Sorry, what I meant was.. Why and where in your music do you automate eq? What is the purpose, and how do you achieve it?
I do it for dynamics. Just raising and lowering volume doesn't make very impressive dynamic changes. But you have to be careful not to over do it.
Maybe i better expand on this. Try it on a clarinet. grab the parametric eq around the 2500 hz area, and while recording automation for a crescendo decrescendo, raise it up and or up and right until it sounds like an ff dynamic, then bring it back down. You can rerecord it until you get it right, or you can go to the track's window and drag the continuous data there.
The whole point of using automation on eq is that when instruments are played harder(louder), their higher frequencies tend to be more pronounced. The clarinet for example becomes a sharper sound rather than a round soft sound
I'll automate EQ on FX returns, especially verb to create some movement if the song calls for it. I also use for giving low mids back to an instrument if it becomes a solo instrument or a "carrier" instrument rather than just another player in the background.
This question is meant for Hannes, but anyone is welcome to share their thoughts.
I think this is a very good question and there are probably more than just one good answers to it.
I use dynamic EQing for emulating something that real string players do and that I am missing with sampled strings sections so far. If you watch a string player you will notice that the distance between the bridge and the contact point of the bow to the string will vary quite a lot. It seems to be erratic or uncontrolled but it is not (at least not in all cases ).
Going to the bridge with the bow gives more overtones and therefore a brighter sound, getting from 'silvery' to 'brilliant', from there to 'sharp' and then to the croaky sound of 'ponticello'. Going to the other side (to the fingerboard) goes to mellow, warm and then to dull.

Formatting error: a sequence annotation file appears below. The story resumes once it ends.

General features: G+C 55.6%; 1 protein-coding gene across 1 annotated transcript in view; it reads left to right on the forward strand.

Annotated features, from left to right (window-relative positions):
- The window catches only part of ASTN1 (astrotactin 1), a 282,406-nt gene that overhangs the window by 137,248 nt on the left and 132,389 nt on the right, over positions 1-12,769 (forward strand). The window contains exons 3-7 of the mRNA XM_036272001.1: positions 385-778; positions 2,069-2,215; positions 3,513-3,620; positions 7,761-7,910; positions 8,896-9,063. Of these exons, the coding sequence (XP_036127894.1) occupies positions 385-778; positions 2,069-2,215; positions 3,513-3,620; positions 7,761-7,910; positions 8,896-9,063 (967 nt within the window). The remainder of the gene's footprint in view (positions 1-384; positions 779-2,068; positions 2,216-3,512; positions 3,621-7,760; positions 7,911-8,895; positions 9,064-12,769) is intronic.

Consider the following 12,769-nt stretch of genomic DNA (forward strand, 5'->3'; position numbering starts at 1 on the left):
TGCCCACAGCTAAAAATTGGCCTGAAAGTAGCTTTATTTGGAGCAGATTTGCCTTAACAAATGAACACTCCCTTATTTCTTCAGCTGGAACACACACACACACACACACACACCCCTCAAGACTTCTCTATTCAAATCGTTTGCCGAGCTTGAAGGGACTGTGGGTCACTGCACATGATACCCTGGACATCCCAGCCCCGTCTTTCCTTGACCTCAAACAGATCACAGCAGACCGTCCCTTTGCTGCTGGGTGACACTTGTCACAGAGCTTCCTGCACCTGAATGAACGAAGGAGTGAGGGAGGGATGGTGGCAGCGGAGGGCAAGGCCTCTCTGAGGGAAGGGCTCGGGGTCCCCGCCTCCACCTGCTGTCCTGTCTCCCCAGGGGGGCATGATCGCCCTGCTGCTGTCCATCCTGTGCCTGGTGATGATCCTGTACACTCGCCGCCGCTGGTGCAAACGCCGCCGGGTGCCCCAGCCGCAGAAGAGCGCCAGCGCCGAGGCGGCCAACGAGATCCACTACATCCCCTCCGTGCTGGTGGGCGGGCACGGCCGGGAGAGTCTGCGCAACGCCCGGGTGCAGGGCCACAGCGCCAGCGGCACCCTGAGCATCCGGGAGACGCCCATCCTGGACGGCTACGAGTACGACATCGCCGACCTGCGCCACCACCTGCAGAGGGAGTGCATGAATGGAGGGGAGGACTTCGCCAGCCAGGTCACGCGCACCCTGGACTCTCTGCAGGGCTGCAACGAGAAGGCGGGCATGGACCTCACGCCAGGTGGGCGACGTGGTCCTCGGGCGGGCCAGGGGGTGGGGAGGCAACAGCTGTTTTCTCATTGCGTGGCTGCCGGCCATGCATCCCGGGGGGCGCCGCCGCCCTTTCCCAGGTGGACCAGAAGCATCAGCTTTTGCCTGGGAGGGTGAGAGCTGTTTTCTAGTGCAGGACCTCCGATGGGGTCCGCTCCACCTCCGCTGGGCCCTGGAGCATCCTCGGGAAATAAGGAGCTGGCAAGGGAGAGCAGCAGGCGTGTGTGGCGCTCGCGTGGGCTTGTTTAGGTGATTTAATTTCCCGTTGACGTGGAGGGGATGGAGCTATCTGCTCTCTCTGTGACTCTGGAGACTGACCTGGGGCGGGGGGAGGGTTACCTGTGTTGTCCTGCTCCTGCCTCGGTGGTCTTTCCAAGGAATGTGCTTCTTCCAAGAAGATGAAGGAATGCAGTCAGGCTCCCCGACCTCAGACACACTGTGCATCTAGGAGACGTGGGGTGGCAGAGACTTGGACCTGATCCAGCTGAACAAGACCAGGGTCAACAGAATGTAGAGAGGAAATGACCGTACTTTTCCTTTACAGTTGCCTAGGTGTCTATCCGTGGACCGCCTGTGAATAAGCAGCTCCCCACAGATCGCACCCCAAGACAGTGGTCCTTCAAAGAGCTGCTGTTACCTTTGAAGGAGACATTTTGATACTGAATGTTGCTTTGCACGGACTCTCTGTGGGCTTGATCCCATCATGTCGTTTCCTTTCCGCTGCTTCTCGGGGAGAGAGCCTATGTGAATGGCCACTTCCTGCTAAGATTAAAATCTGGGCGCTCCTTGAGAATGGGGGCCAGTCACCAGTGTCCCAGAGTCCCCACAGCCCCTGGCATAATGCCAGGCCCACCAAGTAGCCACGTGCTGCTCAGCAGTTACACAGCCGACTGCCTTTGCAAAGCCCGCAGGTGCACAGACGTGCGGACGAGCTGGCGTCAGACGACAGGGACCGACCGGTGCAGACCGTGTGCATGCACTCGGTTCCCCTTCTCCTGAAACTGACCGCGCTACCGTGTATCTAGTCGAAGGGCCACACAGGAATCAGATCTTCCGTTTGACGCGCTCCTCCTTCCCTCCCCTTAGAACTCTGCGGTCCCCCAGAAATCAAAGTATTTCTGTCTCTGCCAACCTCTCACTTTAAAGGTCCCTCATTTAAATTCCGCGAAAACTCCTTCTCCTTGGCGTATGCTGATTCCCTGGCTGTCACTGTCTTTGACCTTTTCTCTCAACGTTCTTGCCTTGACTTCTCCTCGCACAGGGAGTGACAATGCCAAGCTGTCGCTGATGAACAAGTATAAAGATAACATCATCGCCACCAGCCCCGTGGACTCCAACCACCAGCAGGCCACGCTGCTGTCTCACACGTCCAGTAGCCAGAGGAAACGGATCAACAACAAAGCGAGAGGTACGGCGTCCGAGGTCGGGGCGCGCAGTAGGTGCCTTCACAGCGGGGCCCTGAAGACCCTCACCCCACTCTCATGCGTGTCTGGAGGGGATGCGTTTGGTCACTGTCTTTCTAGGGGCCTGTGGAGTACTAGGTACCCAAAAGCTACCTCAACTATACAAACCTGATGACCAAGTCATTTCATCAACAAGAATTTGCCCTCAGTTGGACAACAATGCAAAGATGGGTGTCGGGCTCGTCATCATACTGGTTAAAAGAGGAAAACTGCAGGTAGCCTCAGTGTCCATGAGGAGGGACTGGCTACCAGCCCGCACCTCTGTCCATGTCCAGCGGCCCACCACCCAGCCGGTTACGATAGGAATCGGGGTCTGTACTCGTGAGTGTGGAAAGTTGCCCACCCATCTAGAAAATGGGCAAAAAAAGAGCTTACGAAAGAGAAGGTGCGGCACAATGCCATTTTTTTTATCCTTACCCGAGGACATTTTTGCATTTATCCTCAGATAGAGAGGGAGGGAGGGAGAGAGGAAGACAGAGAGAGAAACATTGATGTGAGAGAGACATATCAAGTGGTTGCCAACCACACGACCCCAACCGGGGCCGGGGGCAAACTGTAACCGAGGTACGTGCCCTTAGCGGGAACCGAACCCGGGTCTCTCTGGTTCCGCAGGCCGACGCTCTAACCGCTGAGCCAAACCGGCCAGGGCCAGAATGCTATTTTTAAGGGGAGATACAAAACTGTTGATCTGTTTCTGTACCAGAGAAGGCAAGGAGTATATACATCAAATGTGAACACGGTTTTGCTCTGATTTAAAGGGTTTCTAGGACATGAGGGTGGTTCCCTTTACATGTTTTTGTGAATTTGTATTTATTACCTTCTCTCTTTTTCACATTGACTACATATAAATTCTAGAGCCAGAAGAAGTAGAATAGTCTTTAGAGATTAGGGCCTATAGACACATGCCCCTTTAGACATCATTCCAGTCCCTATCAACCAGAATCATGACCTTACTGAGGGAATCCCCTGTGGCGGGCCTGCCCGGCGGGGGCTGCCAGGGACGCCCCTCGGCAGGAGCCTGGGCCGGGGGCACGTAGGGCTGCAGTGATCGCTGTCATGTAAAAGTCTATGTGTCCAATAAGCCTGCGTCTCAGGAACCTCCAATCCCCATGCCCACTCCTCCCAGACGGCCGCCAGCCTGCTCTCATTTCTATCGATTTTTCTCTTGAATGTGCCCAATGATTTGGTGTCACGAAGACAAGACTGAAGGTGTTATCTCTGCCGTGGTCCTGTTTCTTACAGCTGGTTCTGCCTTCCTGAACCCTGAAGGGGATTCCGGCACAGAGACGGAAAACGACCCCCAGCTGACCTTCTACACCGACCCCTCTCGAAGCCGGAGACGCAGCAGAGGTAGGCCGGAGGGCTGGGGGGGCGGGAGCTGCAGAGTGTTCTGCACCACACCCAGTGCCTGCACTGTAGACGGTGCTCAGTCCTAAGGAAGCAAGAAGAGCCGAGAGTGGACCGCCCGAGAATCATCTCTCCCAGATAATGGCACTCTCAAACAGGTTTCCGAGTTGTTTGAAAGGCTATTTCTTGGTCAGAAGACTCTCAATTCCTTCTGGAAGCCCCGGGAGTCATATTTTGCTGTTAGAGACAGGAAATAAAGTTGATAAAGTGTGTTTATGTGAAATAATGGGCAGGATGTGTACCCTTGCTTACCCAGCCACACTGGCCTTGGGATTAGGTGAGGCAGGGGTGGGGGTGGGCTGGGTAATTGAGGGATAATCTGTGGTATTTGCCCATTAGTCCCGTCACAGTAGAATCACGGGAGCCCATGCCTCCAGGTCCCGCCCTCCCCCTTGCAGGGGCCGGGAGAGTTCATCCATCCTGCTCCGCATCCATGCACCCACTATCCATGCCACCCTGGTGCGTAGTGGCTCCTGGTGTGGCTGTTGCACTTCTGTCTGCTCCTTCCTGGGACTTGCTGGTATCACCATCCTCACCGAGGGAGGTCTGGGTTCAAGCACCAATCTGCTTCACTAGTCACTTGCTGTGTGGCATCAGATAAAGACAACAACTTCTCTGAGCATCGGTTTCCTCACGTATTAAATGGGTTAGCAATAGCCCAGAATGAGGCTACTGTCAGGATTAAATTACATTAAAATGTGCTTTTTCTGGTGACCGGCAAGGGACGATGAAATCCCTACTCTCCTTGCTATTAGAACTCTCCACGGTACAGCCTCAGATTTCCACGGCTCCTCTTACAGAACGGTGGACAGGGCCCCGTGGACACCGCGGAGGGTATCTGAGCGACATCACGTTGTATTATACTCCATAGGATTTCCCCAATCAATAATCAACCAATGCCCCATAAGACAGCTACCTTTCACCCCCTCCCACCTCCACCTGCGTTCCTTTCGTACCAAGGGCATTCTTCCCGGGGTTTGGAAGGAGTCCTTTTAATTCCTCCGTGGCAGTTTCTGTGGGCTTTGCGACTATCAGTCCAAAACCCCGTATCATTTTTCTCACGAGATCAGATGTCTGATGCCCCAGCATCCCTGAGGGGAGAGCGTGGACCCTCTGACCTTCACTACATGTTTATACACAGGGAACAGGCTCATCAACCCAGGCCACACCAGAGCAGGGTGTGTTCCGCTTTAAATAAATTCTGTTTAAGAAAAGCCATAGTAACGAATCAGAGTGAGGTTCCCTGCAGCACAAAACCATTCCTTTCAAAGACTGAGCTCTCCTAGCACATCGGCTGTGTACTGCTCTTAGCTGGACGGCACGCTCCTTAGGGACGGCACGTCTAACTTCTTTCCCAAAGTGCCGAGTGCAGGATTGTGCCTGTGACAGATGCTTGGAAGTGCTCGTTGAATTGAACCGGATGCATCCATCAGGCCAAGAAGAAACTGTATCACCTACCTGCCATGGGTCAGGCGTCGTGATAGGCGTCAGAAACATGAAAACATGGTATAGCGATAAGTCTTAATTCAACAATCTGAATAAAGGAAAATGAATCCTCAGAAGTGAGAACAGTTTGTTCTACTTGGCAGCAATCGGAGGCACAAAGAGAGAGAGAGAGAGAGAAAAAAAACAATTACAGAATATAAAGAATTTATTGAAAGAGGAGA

More parameters are the angle of the bow to the strings, taking the right hand a little bit back, or the tilt of the bow, using more or less hair of the bow. These give even more tonal colours - so actually it is not only a linear scale from dull to bright but a more-dimensional array of variations.
A good string player will use different shades even within one tone. Especially when he is experienced in chamber music. A soloist will often have to play as loud and as bright as possible just to cut through the orchestra sound, but an excellent string quartet player tries to have as much variations as the human voice. If you ever can grab some recordings of the Alban Berg Quartet from Vienna playing classical quartets you will notice what I mean. Listen to their outstanding primarius (Guenter Pichler, preferably on a record between 1980 and 1990) and you will notice sounds hardly ever heard of soloists.
When Bruno Walter (I think it was him) had his first rehearsal with the Vienna Philharmonics he asked: 'How many string quartets exist in this orchestra?' It turned out that nearly all of them were playing in one. This is because chamber music is the big school for orchestra string players in regards of listening to each other, intonation and variability in tone. With time they will shape phrases and tones not only in regards to volume but also with changing timbre. It will even become more or less unconcious or automatic, and more and more natural.
Sorry for the long winded answer - the short version is: I use dynamic EQing for making the strings sound brighter or duller.